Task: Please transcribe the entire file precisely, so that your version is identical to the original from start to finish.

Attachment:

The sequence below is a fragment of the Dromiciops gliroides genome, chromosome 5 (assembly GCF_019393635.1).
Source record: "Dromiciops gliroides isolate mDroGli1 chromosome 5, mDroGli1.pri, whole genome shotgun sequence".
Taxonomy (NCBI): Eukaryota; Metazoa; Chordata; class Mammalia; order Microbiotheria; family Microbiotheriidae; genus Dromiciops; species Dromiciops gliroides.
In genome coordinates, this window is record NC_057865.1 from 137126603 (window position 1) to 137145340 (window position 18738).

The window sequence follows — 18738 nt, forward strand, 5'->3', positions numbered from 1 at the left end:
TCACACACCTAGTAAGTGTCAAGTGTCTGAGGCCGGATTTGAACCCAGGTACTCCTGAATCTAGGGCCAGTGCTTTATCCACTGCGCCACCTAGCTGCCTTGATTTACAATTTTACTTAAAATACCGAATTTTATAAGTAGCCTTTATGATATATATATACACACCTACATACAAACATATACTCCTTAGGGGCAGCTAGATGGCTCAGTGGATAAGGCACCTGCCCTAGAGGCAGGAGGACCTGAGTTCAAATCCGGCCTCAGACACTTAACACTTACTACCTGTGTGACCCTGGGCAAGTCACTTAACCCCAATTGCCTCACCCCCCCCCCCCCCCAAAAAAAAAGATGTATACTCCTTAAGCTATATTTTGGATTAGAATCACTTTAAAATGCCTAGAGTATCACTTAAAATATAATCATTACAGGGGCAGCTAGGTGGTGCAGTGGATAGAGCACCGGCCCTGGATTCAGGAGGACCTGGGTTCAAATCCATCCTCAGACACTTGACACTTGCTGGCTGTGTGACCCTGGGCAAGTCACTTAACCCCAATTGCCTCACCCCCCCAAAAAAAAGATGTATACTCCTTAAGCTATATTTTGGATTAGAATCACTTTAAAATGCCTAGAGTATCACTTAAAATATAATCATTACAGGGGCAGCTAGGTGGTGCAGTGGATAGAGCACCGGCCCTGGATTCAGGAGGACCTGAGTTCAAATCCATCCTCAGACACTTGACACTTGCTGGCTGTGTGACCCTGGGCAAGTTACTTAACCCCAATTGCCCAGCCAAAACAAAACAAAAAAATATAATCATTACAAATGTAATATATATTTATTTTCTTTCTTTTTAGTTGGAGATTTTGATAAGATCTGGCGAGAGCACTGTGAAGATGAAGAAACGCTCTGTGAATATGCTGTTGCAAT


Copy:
The sequence below is a fragment of the Dromiciops gliroides genome, chromosome 5 (assembly GCF_019393635.1).
Source record: "Dromiciops gliroides isolate mDroGli1 chromosome 5, mDroGli1.pri, whole genome shotgun sequence".
Taxonomy (NCBI): Eukaryota; Metazoa; Chordata; class Mammalia; order Microbiotheria; family Microbiotheriidae; genus Dromiciops; species Dromiciops gliroides.
In genome coordinates, this window is record NC_057865.1 from 137126603 (window position 1) to 137145340 (window position 18738).

The window sequence follows — 18738 nt, forward strand, 5'->3', positions numbered from 1 at the left end:
TCACACACCTAGTAAGTGTCAAGTGTCTGAGGCCGGATTTGAACCCAGGTACTCCTGAATCTAGGGCCAGTGCTTTATCCACTGCGCCACCTAGCTGCCTTGATTTACAATTTTACTTAAAATACCGAATTTTATAAGTAGCCTTTATGATATATATATACACACCTACATACAAACATATACTCCTTAGGGGCAGCTAGATGGCTCAGTGGATAAGGCACCTGCCCTAGAGGCAGGAGGACCTGAGTTCAAATCCGGCCTCAGACACTTAACACTTACTACCTGTGTGACCCTGGGCAAGTCACTTAACCCCAATTGCCTCACCCCCCCCCCCCCCCAAAAAAAAAGATGTATACTCCTTAAGCTATATTTTGGATTAGAATCACTTTAAAATGCCTAGAGTATCACTTAAAATATAATCATTACAGGGGCAGCTAGGTGGTGCAGTGGATAGAGCACCGGCCCTGGATTCAGGAGGACCTGGGTTCAAATCCATCCTCAGACACTTGACACTTGCTGGCTGTGTGACCCTGGGCAAGTCACTTAACCCCAATTGCCTCACCCCCCCAAAAAAAAGATGTATACTCCTTAAGCTATATTTTGGATTAGAATCACTTTAAAATGCCTAGAGTATCACTTAAAATATAATCATTACAGGGGCAGCTAGGTGGTGCAGTGGATAGAGCACCGGCCCTGGATTCAGGAGGACCTGAGTTCAAATCCATCCTCAGACACTTGACACTTGCTGGCTGTGTGACCCTGGGCAAGTTACTTAACCCCAATTGCCCAGCCAAAACAAAACAAAAAAATATAATCATTACAAATGTAATATATATTTATTTTCTTTCTTTTTAGTTGGAGATTTTGATAAGATCTGGCGAGAGCACTGTGAAGATGAAGAAACGCTCTGTGAATATGCTGTTGCAAT